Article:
In recent weeks, Georgia Tech has hosted several poignant discussions and candid conversations about race on campus and beyond.
Cheneé Joseph, Doug Hooker, Nikole Hannah-Jones, John Onwuchekwa, Kamau Bobb, Al Vivian, Jennifer Abrams, Frank Brown, Angela Davis
In recent weeks, Georgia Tech has hosted several poignant discussions and candid conversations about race on campus and beyond. Though most have been virtual, they have offered the Tech community opportunities to hear many Black voices, both local and national. In celebration of Black History Month, we’ve rounded up some of the speakers from recent campus events.
On Jan. 14, the 10th Annual MLK Lecture was delivered by keynote speaker Nikole Hannah-Jones, acclaimed investigative journalist. Hannah-Jones spearheaded The New York Times 1619 Project, for which her introductory essay won her a 2020 Pulitzer Prize for Commentary. The 1619 Project shares work from Black creatives and acts as a portal to the past, present, and future with Black history at the forefront. During the lecture, Hannah-Jones highlighted the ways American history has erased Black history and the importance of reclaiming that past. She also highlighted how Black history has shaped the current American landscape, arguing that through writing and storytelling it will not be erased for future generations.
On Jan. 16, the Engage Symposium showcased a variety of speakers whose work aims to enhance the communities they live in. The first speaker was Frank Brown, CEO of Communities in Schools of Atlanta, which works to provide community support for students. Through his leadership in establishing youth programming, civic engagement, and assistance to children and families, Brown has become a key leader in Atlanta. The purpose of his interview with Taylor Gray was to answer the question, “How is a community of support built?” Brown highlighted the importance of relationships and urged students to join student government and other campus and social groups.
The second session of the Engage Symposium brought Cheneé Joseph, the executive director of the Historic District Development Corporation (HDDC), back to Tech. The Tech alumna is currently working to provide affordable housing in Atlanta through the Beltline Affordable Housing Advisory Board and revitalize Martin Luther King Jr.’s historic district. The question of the session was, “What if I was in charge?” Throughout the lecture, Joseph talked about the revitalization efforts of the HDDC and explained the steps taken to increase community engagement with the project.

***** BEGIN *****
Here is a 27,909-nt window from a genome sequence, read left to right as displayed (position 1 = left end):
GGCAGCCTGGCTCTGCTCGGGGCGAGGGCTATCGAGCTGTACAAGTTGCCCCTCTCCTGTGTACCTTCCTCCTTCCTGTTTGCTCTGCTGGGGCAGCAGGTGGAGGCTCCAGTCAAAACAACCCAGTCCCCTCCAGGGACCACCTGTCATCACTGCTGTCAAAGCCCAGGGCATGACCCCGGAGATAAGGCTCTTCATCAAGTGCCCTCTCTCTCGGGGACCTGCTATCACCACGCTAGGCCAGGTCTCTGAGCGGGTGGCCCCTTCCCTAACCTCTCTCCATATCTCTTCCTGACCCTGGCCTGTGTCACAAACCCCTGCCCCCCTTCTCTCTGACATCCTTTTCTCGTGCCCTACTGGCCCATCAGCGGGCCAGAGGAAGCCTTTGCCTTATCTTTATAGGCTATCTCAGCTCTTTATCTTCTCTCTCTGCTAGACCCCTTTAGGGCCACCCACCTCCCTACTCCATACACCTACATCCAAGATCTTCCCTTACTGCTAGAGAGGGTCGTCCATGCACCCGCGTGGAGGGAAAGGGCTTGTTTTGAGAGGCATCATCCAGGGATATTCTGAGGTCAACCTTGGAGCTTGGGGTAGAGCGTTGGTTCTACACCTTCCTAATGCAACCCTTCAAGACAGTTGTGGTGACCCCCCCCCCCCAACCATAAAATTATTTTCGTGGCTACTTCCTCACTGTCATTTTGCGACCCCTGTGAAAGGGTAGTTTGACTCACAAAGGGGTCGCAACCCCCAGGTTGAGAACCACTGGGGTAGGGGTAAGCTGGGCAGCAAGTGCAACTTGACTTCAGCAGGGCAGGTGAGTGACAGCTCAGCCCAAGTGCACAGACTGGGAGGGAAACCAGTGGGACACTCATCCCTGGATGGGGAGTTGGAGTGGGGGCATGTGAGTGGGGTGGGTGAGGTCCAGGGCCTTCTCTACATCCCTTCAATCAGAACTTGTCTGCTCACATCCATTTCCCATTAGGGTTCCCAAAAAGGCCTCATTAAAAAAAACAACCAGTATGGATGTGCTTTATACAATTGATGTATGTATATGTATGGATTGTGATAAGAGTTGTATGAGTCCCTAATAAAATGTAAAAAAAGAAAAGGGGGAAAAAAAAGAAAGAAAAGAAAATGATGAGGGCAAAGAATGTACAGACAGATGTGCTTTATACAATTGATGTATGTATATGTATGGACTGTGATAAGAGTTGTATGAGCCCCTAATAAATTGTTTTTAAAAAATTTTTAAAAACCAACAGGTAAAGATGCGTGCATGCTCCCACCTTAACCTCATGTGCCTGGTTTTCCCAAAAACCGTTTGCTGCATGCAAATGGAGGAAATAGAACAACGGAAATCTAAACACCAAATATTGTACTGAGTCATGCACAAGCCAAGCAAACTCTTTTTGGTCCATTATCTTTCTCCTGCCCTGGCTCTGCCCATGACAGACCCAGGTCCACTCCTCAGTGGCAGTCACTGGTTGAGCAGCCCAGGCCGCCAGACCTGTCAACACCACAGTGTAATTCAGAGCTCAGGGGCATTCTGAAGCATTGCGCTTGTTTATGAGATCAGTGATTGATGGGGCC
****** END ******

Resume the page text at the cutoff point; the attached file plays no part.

The third speaker of the Engage Symposium was Doug Hooker, executive director of the Atlanta Regional Commission, which aids local government and community members to improve the region’s quality of life through the arts, community development, transportation, and homeland security. His session aimed to answer the question, “Do people know you care?” Throughout the interview, the Tech alumna wove in his experiences in various community boards over the years.
In a conversation between Dean of Students John Stein and Tech alumna Jennifer Abrams, the last Engage Symposium session focused on the lessons learned throughout their careers. Abrams is part of the Piedmont Healthcare Corporation and helped lead the response to the coronavirus pandemic through her support of infectious disease physicians. During the conversation, she talked about how her experience at Tech was shaped by her involvement in student orientation and leadership roles in several student groups. The motivation behind her leadership is thinking of the people who don’t have the opportunity to be in that space.
On Jan. 18, the MLK Day of Service 2021 closing speaker, John Onwuchekwa, co-founder of Portrait Coffee, shared the story behind his business and his take on hope as a vessel for defiance and perseverance. This personal mantra has taken him on a journey of waking up at 4 a.m. and even starting a coffee shop during a pandemic. The key takeaway was why problems can feel more bearable with the mindset, in Onwuchekwa’s words, that “the state of my soul is not going to be affected by the circumstances I find myself in.”
The Georgia Tech: A Call to Action lecture series emerged from the Black Lives Matter protests last summer and hosts discussions with faculty members about the Black experience at Tech. This year, on Jan. 21, the keynote speaker was Al Vivian, CEO of Basic Diversity Inc. and son of Martin Luther King Jr.’s confidant, C.T. Vivian. Basic Diversity, an inclusion and diversity consultancy, works with businesses not only to encourage more diversity in their workforce but also to deal with the challenges that come with it.
The Inaugural Petit Institute Antiracism Distinguished Lecture was delivered by Kamau Bobb on Feb. 4. A widely respected scholar involved in STEM inclusivity and outreach programs, Bobb’s experience ranges from Google to President Barack Obama’s My Brother’s Keeper STEM + Entrepreneurship Taskforce. As a founding director of the Constellations Center for Equity in Computing at Georgia Tech, he stressed the importance of researchers recognizing the pivotal point the country is in right now regarding race relations and not getting lost in complacency.
For Georgia Tech’s 2021 Black History Month Lecture on Feb. 10, the highly anticipated keynote speaker was the legendary political activist and writer, Angela Davis. Over the course of an hour, students and faculty got to hear Davis’ perspective on the true meaning of political activism, what hope really means, and even going back to teaching at UCLA this spring. Undergraduate members of Tech’s African American Student Union moderated a question-and-answer session as well.